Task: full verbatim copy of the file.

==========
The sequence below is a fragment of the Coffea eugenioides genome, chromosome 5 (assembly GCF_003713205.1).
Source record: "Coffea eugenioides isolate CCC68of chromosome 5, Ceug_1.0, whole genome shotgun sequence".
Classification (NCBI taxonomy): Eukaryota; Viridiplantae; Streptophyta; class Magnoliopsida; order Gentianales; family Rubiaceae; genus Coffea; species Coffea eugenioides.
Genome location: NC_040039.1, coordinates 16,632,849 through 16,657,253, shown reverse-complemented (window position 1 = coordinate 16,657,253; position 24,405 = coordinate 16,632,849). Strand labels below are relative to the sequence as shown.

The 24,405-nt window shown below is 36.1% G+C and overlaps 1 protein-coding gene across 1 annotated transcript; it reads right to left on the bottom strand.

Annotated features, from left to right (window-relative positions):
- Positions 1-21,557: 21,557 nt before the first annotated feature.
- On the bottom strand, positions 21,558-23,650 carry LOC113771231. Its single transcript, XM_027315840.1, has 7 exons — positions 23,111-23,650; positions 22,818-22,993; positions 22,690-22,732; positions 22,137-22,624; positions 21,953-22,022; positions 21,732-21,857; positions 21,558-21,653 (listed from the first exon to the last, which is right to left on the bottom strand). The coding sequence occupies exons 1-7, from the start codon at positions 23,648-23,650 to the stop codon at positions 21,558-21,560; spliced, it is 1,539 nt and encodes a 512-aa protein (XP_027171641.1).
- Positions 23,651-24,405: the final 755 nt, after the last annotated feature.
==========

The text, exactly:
The sequence below is a fragment of the Coffea eugenioides genome, chromosome 5 (assembly GCF_003713205.1).
Source record: "Coffea eugenioides isolate CCC68of chromosome 5, Ceug_1.0, whole genome shotgun sequence".
Classification (NCBI taxonomy): Eukaryota; Viridiplantae; Streptophyta; class Magnoliopsida; order Gentianales; family Rubiaceae; genus Coffea; species Coffea eugenioides.
Genome location: NC_040039.1, coordinates 16,632,849 through 16,657,253, shown reverse-complemented (window position 1 = coordinate 16,657,253; position 24,405 = coordinate 16,632,849). Strand labels below are relative to the sequence as shown.

The 24,405-nt window shown below is 36.1% G+C and overlaps 1 protein-coding gene across 1 annotated transcript; it reads right to left on the bottom strand.

Annotated features, from left to right (window-relative positions):
- Positions 1-21,557: 21,557 nt before the first annotated feature.
- On the bottom strand, positions 21,558-23,650 carry LOC113771231. Its single transcript, XM_027315840.1, has 7 exons — positions 23,111-23,650; positions 22,818-22,993; positions 22,690-22,732; positions 22,137-22,624; positions 21,953-22,022; positions 21,732-21,857; positions 21,558-21,653 (listed from the first exon to the last, which is right to left on the bottom strand). The coding sequence occupies exons 1-7, from the start codon at positions 23,648-23,650 to the stop codon at positions 21,558-21,560; spliced, it is 1,539 nt and encodes a 512-aa protein (XP_027171641.1).
- Positions 23,651-24,405: the final 755 nt, after the last annotated feature.